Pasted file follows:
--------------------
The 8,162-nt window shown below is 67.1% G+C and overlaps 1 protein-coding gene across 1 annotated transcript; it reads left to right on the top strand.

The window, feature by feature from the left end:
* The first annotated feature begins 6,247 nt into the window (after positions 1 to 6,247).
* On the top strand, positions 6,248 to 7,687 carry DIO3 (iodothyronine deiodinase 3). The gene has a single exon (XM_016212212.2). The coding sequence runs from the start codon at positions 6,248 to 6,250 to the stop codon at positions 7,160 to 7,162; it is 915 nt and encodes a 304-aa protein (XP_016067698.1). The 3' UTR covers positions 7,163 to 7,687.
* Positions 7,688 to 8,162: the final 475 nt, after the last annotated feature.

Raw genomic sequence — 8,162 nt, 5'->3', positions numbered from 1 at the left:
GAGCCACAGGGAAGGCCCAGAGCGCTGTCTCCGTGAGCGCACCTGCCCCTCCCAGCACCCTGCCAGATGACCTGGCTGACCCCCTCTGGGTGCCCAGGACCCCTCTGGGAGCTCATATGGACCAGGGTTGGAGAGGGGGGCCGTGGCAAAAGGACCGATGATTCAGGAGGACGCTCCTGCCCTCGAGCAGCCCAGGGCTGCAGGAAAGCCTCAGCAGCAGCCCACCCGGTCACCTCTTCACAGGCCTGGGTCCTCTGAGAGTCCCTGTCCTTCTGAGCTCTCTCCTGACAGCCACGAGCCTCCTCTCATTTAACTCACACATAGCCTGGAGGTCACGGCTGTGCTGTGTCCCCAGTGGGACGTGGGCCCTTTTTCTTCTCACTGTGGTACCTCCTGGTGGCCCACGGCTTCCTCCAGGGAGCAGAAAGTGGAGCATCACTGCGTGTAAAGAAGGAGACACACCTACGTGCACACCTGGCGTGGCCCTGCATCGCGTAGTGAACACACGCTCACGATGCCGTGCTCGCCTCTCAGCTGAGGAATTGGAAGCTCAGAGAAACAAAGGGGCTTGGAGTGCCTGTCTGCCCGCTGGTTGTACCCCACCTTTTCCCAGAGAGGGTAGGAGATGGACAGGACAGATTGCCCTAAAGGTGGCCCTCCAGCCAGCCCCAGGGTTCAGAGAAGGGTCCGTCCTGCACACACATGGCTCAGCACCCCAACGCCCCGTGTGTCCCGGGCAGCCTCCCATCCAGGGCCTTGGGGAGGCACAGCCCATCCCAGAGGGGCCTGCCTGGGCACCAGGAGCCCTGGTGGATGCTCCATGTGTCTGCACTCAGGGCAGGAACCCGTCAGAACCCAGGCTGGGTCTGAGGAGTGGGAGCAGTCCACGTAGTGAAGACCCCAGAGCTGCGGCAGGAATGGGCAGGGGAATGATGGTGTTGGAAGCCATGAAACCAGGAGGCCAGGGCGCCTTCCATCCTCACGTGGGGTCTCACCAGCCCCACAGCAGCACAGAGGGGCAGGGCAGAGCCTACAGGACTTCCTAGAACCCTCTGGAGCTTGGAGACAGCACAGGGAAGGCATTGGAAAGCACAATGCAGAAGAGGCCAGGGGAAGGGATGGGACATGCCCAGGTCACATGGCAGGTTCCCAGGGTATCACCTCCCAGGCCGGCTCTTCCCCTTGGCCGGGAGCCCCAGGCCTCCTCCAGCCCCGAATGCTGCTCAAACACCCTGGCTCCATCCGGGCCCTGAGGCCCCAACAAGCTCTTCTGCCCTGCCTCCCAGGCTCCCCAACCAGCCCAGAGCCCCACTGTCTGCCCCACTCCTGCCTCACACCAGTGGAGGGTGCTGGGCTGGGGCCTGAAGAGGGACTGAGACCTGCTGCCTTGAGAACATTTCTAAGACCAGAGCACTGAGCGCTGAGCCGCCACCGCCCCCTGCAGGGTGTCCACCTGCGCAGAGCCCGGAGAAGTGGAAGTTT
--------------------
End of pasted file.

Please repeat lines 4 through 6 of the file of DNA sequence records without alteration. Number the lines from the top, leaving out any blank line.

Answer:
* On the top strand, positions 6,248 to 7,687 carry DIO3 (iodothyronine deiodinase 3). The gene has a single exon (XM_016212212.2). The coding sequence runs from the start codon at positions 6,248 to 6,250 to the stop codon at positions 7,160 to 7,162; it is 915 nt and encodes a 304-aa protein (XP_016067698.1). The 3' UTR covers positions 7,163 to 7,687.
* Positions 7,688 to 8,162: the final 475 nt, after the last annotated feature.

Raw genomic sequence — 8,162 nt, 5'->3', positions numbered from 1 at the left: